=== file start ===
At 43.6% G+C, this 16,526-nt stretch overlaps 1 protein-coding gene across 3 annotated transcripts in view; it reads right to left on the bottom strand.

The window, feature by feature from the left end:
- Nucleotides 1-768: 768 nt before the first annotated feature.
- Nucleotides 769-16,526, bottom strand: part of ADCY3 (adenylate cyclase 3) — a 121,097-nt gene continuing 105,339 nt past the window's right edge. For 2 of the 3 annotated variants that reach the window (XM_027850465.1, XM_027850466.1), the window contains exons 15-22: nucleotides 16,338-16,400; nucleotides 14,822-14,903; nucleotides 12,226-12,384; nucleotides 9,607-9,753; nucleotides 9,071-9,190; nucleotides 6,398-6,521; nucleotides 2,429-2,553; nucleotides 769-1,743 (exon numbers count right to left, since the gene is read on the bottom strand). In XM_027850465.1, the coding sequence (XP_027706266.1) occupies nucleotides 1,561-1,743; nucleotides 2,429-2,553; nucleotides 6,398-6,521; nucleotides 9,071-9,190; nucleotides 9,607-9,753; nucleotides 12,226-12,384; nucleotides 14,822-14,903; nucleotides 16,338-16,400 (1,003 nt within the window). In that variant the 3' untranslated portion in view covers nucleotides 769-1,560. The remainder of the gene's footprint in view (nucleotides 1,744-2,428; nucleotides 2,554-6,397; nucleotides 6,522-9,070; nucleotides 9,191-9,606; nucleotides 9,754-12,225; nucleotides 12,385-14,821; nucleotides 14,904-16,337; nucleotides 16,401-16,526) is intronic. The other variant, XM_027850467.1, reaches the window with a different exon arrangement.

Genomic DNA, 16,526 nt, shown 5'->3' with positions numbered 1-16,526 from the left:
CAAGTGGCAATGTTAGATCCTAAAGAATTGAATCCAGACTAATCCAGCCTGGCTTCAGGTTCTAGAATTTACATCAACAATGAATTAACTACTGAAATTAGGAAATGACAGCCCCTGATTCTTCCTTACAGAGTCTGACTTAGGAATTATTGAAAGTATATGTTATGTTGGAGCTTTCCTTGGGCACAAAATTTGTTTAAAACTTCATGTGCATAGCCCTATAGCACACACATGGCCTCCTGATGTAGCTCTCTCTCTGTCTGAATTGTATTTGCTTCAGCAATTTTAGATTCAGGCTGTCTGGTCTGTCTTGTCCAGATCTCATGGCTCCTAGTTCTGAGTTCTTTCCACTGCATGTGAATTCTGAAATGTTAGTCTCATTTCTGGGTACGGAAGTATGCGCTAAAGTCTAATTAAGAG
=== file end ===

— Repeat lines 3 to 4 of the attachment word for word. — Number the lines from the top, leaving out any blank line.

- Nucleotides 1-768: 768 nt before the first annotated feature.
- Nucleotides 769-16,526, bottom strand: part of ADCY3 (adenylate cyclase 3) — a 121,097-nt gene continuing 105,339 nt past the window's right edge. For 2 of the 3 annotated variants that reach the window (XM_027850465.1, XM_027850466.1), the window contains exons 15-22: nucleotides 16,338-16,400; nucleotides 14,822-14,903; nucleotides 12,226-12,384; nucleotides 9,607-9,753; nucleotides 9,071-9,190; nucleotides 6,398-6,521; nucleotides 2,429-2,553; nucleotides 769-1,743 (exon numbers count right to left, since the gene is read on the bottom strand). In XM_027850465.1, the coding sequence (XP_027706266.1) occupies nucleotides 1,561-1,743; nucleotides 2,429-2,553; nucleotides 6,398-6,521; nucleotides 9,071-9,190; nucleotides 9,607-9,753; nucleotides 12,226-12,384; nucleotides 14,822-14,903; nucleotides 16,338-16,400 (1,003 nt within the window). In that variant the 3' untranslated portion in view covers nucleotides 769-1,560. The remainder of the gene's footprint in view (nucleotides 1,744-2,428; nucleotides 2,554-6,397; nucleotides 6,522-9,070; nucleotides 9,191-9,606; nucleotides 9,754-12,225; nucleotides 12,385-14,821; nucleotides 14,904-16,337; nucleotides 16,401-16,526) is intronic. The other variant, XM_027850467.1, reaches the window with a different exon arrangement.